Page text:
Would Elizabeth Warren Beat Donald Trump In 2020? Don't Read Too Much Into Early Polls

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Hey, you guys, remember polls? Those things that kept coming out in an apparently incessant wave for the last 500 months of the 2016 Presidential campaign? Well, they're back! A poll released Wednesday from Morning Consult and POLITICO found that Donald Trump was trailing a generic Democrat. However, Trump would defeat Sen. Elizabeth Warren in a hypothetical 2020 matchup, according to the survey.

Despite the sensational headline, however, a poll taken nearly three years before the first contest of the 2020 election is about as meaningful as a groundhog not seeing his shadow on Feb. 2.

The lengthy poll, which asked respondents to weigh in on their favorite presidents and whether they thought Trump should publicly rebuke companies or not, also asked whether in the 2020 election whether they would support Trump or "the Democratic candidate." In the poll, 43 percent of respondents said they would support the Democrat, with only 35 percent supporting Trump. But when a generic Democrat is swapped out for Elizabeth Warren, the numbers flip, with 42 percent supporting Trump and only 36 percent going for Warren.

Before you go tearing your hair out, though, it's worthwhile to drill down a bit more into the numbers. For both hypotheticals, between a fifth and a quarter of respondents said they didn't know who they would support and/or had no opinion. Which, of course they don't — the election isn't for years.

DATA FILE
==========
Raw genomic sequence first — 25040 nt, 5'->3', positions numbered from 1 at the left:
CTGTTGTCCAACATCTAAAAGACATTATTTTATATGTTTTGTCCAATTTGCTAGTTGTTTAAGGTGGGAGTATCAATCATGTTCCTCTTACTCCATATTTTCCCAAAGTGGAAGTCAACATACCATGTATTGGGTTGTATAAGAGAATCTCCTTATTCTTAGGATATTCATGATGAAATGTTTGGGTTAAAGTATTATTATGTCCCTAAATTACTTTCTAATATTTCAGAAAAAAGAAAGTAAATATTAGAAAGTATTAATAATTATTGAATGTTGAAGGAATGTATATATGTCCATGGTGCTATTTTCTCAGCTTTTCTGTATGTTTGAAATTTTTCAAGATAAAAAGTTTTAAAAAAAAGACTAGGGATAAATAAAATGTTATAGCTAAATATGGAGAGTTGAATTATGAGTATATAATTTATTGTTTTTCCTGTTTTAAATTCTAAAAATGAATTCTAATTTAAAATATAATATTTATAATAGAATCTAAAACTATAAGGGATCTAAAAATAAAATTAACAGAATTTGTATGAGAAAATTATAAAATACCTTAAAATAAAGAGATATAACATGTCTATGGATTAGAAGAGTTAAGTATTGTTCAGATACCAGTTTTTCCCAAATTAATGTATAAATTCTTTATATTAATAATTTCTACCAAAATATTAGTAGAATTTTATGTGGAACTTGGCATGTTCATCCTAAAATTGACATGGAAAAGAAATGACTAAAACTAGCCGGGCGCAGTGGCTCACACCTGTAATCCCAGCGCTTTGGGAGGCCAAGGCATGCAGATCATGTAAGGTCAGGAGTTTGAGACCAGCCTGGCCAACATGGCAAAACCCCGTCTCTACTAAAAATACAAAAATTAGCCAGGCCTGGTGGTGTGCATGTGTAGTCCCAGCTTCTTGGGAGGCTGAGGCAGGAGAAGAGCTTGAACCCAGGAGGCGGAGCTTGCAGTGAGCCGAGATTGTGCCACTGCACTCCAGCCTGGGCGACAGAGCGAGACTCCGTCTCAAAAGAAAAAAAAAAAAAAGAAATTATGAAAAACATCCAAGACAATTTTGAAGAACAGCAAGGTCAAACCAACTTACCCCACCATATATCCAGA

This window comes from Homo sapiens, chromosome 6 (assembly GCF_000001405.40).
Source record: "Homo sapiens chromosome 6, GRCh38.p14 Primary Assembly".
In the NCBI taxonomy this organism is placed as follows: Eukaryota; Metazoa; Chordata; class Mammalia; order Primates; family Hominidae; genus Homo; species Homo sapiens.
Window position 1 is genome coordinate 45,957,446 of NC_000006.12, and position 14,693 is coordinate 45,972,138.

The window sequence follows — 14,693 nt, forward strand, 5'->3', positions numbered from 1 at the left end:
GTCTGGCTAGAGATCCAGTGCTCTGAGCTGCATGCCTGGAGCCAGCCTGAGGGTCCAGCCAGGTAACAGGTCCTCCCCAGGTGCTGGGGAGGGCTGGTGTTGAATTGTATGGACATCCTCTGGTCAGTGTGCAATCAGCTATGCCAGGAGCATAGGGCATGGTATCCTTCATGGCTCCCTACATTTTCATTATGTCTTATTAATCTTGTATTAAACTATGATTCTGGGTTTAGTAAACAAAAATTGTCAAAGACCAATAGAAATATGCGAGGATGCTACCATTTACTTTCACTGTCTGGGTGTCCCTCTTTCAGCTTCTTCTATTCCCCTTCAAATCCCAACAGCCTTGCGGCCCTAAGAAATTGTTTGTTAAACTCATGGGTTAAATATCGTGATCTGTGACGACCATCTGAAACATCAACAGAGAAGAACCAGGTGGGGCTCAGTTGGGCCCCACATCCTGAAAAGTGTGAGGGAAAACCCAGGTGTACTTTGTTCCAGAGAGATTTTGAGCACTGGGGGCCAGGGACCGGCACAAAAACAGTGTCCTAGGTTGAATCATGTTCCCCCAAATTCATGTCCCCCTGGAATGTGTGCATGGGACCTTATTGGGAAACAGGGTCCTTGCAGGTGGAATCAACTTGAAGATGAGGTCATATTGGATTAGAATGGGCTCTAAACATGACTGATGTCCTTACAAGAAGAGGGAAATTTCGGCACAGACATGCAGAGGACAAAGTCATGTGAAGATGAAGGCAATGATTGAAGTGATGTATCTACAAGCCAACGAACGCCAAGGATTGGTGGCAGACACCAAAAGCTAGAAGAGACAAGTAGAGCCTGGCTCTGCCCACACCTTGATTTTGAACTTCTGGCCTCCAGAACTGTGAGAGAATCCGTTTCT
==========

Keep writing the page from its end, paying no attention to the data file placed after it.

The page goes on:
Press even further and you find that in a separate question, nearly a sixth of respondents said they had never even heard of Warren, which makes asking people if they'd support her in an election even more of a fruitless endeavor.

The poll, conducted on Feb. 9 and 10, followed a dust-up between Warren and Senate Majority Leader Mitch McConnell, who formally silenced Warren on the Senate floor. Warren had been speaking out against Trump's nominee for Attorney General, Jeff Sessions, by reading a letter written by civil rights leader Coretta Scott King in opposition to Sessions' 1986 nomination to be a federal judge. The silencing caused outrage online, but Sessions was still confirmed.

However, the poll did have some interesting and more meaningful points: when asked about whether it was appropriate for the president to criticize specific companies — as Trump had done earlier that week with Nordstrom after the department store cut ties with his daughter, Ivanka — 61 percent of respondents said it was not.

This is probably just one of millions of polls to be conducted about hypothetical 2020 match-ups, but is as good a time as any to remind readers to read polling data skeptically and carefully — and be wary of any headlines that jump to wild conclusions.